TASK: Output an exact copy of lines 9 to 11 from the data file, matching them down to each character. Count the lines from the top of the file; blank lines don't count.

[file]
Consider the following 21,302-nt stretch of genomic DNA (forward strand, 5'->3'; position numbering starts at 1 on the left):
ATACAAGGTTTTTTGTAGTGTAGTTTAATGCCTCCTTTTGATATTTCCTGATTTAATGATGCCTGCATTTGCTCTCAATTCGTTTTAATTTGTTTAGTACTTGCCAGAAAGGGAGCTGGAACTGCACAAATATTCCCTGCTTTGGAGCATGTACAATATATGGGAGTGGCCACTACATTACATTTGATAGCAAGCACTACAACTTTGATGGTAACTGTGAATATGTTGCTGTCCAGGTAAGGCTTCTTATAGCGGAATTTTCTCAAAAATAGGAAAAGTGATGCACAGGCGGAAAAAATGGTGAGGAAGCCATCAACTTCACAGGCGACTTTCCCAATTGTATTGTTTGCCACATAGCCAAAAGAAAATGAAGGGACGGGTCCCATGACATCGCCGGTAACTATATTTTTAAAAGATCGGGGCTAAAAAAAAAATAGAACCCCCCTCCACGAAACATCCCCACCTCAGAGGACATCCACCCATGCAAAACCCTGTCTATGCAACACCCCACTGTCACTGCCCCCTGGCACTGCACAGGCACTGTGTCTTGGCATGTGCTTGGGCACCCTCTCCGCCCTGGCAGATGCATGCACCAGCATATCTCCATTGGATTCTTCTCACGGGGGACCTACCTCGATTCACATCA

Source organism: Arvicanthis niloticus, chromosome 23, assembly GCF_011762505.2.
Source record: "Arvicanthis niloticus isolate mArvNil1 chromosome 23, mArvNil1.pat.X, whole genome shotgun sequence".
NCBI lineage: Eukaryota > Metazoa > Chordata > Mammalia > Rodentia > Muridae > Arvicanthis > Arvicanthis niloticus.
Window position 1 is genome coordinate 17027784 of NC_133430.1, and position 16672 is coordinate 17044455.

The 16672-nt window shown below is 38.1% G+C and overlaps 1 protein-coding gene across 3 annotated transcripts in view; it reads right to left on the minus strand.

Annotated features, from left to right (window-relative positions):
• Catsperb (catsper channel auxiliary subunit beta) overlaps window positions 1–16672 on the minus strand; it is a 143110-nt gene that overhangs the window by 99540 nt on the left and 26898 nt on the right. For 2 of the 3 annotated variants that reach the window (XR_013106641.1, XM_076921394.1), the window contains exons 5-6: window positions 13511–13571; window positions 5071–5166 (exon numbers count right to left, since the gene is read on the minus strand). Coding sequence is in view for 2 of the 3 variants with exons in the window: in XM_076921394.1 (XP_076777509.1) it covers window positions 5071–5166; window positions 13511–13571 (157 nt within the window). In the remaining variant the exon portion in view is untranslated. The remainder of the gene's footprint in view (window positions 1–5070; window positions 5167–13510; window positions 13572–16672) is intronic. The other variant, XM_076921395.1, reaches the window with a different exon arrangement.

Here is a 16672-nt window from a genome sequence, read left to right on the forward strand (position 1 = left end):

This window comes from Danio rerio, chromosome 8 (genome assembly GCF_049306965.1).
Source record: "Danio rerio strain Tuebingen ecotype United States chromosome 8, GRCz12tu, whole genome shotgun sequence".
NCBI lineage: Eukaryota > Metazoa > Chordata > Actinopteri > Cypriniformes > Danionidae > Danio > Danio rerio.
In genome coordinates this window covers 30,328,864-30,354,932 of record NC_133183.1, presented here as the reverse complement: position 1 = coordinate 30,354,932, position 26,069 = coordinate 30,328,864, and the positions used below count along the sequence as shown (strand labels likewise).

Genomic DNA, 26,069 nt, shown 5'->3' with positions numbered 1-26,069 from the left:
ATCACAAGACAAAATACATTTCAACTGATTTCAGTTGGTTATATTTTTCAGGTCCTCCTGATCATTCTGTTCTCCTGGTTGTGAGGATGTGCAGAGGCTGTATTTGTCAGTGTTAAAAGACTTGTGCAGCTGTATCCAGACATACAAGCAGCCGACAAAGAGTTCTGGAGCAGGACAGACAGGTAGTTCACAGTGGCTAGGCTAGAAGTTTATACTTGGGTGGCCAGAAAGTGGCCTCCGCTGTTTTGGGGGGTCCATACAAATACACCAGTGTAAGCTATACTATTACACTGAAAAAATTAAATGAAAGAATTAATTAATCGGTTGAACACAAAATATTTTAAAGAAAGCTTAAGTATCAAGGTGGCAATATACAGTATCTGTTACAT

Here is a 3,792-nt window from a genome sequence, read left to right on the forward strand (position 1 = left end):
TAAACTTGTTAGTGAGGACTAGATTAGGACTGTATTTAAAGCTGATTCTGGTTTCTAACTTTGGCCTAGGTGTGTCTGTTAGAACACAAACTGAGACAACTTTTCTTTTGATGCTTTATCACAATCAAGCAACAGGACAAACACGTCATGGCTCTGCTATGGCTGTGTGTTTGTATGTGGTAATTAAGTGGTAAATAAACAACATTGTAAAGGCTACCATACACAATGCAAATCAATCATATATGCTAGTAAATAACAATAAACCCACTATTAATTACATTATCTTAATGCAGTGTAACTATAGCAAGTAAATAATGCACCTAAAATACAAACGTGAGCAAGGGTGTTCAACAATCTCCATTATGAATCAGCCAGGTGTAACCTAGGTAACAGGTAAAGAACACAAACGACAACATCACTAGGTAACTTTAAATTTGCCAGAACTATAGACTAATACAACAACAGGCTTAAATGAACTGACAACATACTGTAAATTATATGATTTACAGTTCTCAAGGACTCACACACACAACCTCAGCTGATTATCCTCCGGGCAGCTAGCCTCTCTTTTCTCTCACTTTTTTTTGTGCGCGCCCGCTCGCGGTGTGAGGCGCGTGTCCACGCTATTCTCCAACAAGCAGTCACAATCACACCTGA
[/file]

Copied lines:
• Catsperb (catsper channel auxiliary subunit beta) overlaps window positions 1–16672 on the minus strand; it is a 143110-nt gene that overhangs the window by 99540 nt on the left and 26898 nt on the right. For 2 of the 3 annotated variants that reach the window (XR_013106641.1, XM_076921394.1), the window contains exons 5-6: window positions 13511–13571; window positions 5071–5166 (exon numbers count right to left, since the gene is read on the minus strand). Coding sequence is in view for 2 of the 3 variants with exons in the window: in XM_076921394.1 (XP_076777509.1) it covers window positions 5071–5166; window positions 13511–13571 (157 nt within the window). In the remaining variant the exon portion in view is untranslated. The remainder of the gene's footprint in view (window positions 1–5070; window positions 5167–13510; window positions 13572–16672) is intronic. The other variant, XM_076921395.1, reaches the window with a different exon arrangement.

Here is a 16672-nt window from a genome sequence, read left to right on the forward strand (position 1 = left end):

This window comes from Danio rerio, chromosome 8 (genome assembly GCF_049306965.1).